Documentation about Git

I describe here how I use git to support my software project development. This might be useful to other people who have similar requirements.

Important Configuration

E.g. global settings: (there seem to be per project settings too):

$ git config --global xyz
$ git config --global "Your Name Comes Here"
$ git config --global
$ git config --global core.editor notepad

Regards the latter setting for the editor, I would prefer to use EMACS/emacsclient/emacsclientw for commit messages, but that does not seem to be easy to set up. The main issue is that git must know when editing is finished. So when is emacsclient finished?

You can check your configuration with

$ git config --list

To exclude binary files, use .gitattributes so that git does not touch them. To include empty directories put a .gitignore dummy file in there.

For details how to ignore files see

Basic Git Usage

$ git init

creates a new git repository from the current directory.

$ git add <dir>

adds all files in dir.

$ git add -A


$ git add --all

adds all files and directories recursively of a project to staging, irrespective of which branch/subdirectory this command was issued from, whereas

$ git add .

adds all files and directories to staging, but only from the directory downward from where this command was issued.

Committing what is staged:

$ git commit -m "A message about this version"

Committing everything, without explicitely staging first i.e. staging everything:

$ git commit -a -m "A message about this version"

If you omit -m, the editor specified in the EDITOR environment variable will be fired up for the commit message. Alternatively, there is the git config variable core.editor for that (see above). The editor will create a temporary file COMMIT_EDITMSG in the same directory. A default edit message template will be loaded in the editor with a blank first line and some explaining lines with a "#" in the first column. You add the commit message to the first line and add subsequent lines if needed. The lines starting with "#" do not make it in the commit message.

Show changes to a file since the last commit

$ git diff --ignore-cr-at-ol <file>

The option --ignore-cr-at-ol helps to deal with Unix, DOS end of line differences. Obviously, git cares and does not treat files just as binary objects.

Showing the commit history:

$ git log

The seven rules of a great Git commit message

Below seven rules I copied from

Further reading

Git tutorial:

Introduction (de language):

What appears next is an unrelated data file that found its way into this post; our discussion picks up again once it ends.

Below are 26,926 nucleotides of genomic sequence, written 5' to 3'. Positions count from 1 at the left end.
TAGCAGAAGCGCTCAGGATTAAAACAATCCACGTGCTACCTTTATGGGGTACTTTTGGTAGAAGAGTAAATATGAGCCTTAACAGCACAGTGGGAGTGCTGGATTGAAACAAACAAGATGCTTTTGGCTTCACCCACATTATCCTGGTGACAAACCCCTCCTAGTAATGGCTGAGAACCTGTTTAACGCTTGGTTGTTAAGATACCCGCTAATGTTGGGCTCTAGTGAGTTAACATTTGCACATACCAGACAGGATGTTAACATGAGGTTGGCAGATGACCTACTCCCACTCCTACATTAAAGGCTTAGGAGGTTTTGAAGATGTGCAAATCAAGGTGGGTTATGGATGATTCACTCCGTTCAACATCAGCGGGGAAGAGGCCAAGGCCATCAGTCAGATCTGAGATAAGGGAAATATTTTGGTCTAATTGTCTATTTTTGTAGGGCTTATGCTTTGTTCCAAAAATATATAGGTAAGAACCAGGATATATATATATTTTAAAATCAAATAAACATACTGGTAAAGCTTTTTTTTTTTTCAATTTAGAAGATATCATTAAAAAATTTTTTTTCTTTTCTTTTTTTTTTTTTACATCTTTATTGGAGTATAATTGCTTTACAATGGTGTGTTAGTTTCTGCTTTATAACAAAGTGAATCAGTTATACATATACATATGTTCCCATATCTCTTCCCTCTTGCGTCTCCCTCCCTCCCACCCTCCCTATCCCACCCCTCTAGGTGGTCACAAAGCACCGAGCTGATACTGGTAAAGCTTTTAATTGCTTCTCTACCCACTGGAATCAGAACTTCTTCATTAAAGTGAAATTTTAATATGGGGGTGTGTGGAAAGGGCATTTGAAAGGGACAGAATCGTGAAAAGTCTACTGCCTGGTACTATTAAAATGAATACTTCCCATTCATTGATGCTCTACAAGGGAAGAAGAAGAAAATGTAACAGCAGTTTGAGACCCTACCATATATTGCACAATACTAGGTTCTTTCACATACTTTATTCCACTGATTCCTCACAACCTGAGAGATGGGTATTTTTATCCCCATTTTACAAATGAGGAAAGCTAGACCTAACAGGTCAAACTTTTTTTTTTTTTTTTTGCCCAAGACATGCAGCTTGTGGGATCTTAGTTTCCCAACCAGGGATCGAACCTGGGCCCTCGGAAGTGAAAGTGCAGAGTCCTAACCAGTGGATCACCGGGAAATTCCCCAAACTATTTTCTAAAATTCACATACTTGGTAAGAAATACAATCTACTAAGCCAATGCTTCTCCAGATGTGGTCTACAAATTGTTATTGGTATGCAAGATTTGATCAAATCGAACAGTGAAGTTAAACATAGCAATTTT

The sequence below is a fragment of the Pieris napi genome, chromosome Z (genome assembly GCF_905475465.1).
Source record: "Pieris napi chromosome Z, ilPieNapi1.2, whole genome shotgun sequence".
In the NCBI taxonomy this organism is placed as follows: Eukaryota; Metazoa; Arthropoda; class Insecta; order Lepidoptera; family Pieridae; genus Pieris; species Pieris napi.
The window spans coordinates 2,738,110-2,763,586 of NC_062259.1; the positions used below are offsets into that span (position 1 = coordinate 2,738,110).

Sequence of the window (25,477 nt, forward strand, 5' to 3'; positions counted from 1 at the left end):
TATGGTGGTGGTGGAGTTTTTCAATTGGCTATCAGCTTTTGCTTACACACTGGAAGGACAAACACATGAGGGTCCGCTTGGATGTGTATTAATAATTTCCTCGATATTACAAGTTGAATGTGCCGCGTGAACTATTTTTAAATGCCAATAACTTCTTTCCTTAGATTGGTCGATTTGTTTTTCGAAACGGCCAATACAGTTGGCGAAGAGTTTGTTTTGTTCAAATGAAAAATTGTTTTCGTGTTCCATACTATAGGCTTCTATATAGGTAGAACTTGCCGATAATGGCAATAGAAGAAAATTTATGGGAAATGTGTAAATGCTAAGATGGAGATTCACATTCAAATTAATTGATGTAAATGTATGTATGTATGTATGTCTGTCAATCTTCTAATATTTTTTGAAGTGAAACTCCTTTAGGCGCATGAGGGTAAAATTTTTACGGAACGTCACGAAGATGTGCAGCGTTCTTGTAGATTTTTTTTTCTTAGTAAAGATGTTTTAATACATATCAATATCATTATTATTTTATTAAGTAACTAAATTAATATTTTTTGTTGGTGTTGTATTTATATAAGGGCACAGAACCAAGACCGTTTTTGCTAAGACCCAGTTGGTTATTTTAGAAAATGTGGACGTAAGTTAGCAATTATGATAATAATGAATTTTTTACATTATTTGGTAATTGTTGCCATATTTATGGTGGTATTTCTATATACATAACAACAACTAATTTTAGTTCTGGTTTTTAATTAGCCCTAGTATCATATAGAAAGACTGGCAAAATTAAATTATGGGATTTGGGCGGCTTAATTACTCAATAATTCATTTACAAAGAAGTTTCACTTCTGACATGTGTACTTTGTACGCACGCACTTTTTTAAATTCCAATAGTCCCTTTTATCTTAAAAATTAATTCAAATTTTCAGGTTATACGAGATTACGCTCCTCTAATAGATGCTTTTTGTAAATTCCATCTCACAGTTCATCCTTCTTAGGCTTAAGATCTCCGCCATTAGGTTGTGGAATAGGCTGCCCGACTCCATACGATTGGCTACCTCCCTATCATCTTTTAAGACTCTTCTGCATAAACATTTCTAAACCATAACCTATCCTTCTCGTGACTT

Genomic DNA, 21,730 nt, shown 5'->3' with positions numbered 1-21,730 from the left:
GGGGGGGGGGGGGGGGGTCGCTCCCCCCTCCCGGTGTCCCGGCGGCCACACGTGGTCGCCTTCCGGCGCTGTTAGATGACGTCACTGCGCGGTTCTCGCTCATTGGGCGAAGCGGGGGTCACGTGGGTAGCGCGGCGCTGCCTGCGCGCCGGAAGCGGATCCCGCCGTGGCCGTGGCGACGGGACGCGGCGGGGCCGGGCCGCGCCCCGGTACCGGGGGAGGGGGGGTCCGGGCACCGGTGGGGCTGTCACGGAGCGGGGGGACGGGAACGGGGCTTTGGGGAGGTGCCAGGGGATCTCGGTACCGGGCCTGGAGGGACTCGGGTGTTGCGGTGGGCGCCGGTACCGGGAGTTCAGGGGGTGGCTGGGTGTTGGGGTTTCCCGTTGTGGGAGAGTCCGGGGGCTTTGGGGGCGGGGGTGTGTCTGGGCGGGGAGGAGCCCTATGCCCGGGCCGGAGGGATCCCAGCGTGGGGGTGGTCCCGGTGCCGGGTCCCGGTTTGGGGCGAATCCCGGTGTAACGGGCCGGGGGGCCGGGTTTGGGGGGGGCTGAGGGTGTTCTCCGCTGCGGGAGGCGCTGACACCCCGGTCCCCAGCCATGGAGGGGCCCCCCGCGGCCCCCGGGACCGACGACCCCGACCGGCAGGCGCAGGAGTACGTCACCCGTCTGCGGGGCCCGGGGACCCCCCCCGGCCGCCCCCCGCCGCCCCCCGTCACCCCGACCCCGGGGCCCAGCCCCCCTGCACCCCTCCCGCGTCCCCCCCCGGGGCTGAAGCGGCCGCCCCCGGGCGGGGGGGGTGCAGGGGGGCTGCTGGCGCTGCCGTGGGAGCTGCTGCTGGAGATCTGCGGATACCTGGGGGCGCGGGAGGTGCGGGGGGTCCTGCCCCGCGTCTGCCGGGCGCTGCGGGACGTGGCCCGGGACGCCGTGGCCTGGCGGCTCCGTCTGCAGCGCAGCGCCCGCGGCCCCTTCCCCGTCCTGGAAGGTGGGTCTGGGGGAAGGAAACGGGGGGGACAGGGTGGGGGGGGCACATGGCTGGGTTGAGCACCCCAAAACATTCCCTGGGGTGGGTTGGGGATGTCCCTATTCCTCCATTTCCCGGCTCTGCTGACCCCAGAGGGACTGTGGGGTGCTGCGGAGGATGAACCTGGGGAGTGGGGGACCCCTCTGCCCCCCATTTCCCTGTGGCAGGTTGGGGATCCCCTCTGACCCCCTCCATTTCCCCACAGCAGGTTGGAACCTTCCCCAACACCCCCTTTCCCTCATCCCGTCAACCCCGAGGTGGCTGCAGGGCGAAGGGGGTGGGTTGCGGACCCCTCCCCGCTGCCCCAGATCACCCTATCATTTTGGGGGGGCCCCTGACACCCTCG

Important commands:

MS Azure git documentation

Install git on WSL. In a Bash prompt:

$ sudo apt install git

Location of config files:

Line ending issues:

A quote from about using source code management for CAD/Kicad files:

"You probably don't want to hear this (most people don't), but git easily does this for you. (Note that I'm talking about git, not Github.)

First: in your kicad project directory, just do

$ git init

This creates a repository that stores all your project versions.

Second: add the project files you want to keep track of. For kicad, there's really only three you need:

$ git add myproj.sch myproj.kicad_pcb

Third: store the current state of your project:

$ git commit -a -m "Some message about this version"

That is all you need to do to setup versioning. Then whenever you have a version you want to save, run the command

$ git commit -a -m "A message about this version"

If you also want to give the snapshot an easy-to-remember name, you can use the command

$ git tag my_version_tag

Then if you ever want to return to that version, use the command

$ git checkout my_version_tag

And if you want to see the history of your project, use

$ git log

I've seen plenty of tools that provide some form of 'archiving'. They're pitiful when compared to using any modern versioning tool like git or Mercurial. If the tool builders were smart, they'd just provide a button you could press to execute the commands I showed above."

Sub-projects, subtrees, submodules

A subproject is a generic term for one of three types of nesting:

Linux kernel example:

How to include a Windows compare tool:

Last change: 2024-01-08
© 2002-2023 Dr. Thomas Redelberger

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